The Challenge: Physical education and learning teamwork are so important for health and emotional well-being. Sadly, there are many kids who get no opportunity to experience this kind of education.
The Solution: Play It Forward.
The Teen Hero Who’s Making This World A Better Place: Emmi Eisner, of Encino, California. Emmi was just 11 years old when she started realizing how fortunate she was and how many kids around her didn’t have the same resources—especially at school. Emmi loved sports and always believed in the importance of physical activity for mind, body, and soul. She couldn’t believe there were kids in Los Angeles County without sports equipment. Sometimes there were no gym teachers either.
Emmi started Play It Forward (PIF) so all students could get a strong physical education. She invited schools to come up with a “wish list” of equipment they need, and PIF raised the money to fulfill those wishes. In the past four years, PIF has raised $80,000 in cash and in-kind donations of sporting goods. Emmi has led the charge, helping approximately 12,000 students in 20 different schools. She’s also gotten 50 teen volunteers on her winning team.
Emmi is currently a junior in high school, where she studies hard and is on a lot of sports teams. She is very thankful to the Helen Diller Family Foundation for awarding Play It Forward. Emmi won a Diller Teen Tikkun Olam Award for her inspiring work.
We asked her about what it took to get here.
What is your favorite sport to play?
Your favorite song?
“Remember the Name” by Fort Minor.
Your favorite subject in school?
Math, Physics, and Chemistry.
If there were an extra hour in your today, what would you do with it?
I would definitely spend it doing more PIF work. Between school sports, club sports, and four AP classes I never get as much time as I would like to spend working on PIF.
What was the field trip that you went on when you were 11 that sparked PIF?
When I was in sixth grade my school visited our partner school in Pacoima, a very bad-off area of LA. I remember my teacher telling us before we went that the kids we were meeting weren’t nearly as fortunate as us and didn’t have much. Two families often shared a garage as their house. This struck me because I was still young and not yet fully exposed to how fortunate I was growing up.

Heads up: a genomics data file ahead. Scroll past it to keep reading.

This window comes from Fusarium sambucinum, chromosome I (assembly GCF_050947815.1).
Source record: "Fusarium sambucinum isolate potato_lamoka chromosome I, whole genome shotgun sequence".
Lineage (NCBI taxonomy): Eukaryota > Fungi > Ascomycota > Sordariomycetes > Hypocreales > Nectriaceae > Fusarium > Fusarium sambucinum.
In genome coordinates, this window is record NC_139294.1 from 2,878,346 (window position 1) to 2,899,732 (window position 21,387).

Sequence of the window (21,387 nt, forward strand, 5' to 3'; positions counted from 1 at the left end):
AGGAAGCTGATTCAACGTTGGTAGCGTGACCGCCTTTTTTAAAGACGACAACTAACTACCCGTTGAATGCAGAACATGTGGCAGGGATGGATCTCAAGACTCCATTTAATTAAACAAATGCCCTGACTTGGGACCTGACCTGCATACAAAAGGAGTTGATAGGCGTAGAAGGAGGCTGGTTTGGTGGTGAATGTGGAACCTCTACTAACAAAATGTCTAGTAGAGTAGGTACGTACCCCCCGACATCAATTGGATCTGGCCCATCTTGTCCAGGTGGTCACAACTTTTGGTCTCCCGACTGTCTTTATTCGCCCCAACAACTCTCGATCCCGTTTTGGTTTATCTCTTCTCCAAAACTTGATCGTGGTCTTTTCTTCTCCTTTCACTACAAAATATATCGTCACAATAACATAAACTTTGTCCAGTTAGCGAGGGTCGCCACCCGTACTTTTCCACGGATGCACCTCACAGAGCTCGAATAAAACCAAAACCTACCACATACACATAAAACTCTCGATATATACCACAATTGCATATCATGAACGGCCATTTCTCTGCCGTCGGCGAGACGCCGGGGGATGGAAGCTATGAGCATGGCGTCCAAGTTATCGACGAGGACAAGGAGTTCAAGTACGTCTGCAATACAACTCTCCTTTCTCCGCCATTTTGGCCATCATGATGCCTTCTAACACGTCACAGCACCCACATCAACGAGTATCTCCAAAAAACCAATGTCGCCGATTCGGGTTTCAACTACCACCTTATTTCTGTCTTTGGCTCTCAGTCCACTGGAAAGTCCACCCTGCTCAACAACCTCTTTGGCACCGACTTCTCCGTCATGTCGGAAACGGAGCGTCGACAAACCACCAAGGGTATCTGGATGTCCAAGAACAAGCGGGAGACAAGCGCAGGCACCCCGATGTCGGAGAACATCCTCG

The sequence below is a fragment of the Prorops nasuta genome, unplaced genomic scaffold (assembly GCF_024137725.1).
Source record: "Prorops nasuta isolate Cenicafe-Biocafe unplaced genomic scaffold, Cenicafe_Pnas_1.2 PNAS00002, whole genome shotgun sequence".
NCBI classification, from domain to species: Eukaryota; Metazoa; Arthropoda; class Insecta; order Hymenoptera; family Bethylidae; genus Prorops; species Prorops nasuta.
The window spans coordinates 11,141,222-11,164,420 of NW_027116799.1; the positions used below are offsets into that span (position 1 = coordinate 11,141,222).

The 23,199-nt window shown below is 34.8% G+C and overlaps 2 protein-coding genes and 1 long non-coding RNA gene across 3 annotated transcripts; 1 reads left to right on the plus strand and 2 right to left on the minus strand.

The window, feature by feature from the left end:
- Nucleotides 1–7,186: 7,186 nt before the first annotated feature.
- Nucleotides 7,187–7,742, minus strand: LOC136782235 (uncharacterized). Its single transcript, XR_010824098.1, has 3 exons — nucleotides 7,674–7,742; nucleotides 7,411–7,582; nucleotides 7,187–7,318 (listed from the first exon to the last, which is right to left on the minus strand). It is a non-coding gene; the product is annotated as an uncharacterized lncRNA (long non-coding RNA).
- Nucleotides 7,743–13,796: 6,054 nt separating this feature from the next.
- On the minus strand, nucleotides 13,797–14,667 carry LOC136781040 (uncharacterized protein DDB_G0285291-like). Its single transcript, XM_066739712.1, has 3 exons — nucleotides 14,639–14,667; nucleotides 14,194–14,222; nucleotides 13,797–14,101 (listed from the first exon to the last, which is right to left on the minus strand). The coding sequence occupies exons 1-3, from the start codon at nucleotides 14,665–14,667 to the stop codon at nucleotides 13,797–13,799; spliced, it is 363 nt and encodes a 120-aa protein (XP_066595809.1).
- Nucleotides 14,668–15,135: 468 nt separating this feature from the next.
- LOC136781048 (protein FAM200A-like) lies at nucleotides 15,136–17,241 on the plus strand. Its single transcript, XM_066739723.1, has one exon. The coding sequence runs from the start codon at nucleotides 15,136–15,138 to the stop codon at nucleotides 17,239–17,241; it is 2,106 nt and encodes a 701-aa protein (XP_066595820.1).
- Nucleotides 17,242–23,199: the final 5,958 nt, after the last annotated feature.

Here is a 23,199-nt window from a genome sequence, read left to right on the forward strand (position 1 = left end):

When we visited the school I noticed that at recess the kids didn’t really have anything to do. This was much different than what I was used to, which was having balls and facilities to play sports. Being an athlete I looked forward to recess and lunch every day because I could play whatever sport I wanted and have a great time with my friends. It struck me that the kids I had met in Pacoima had never had that experience.
What were some of the reactions you got from your first PIF distribution?
The first time I delivered equipment I really wasn’t sure what to expect. I thought I would just give the equipment to some administrators at the school and that would be that. However when I got to the school hundreds of kids were lined up on the black top chanting my name with banners thanking me and Play It Forward. There were kids running up to me and hugging me to say thank you and some even crying.
That was a huge moment for me because even though I was only 12 at the time, I realized what a difference I could make by using my own passion and dedication. That moment inspired me to continue Play It Forward, and it continues to inspire me today.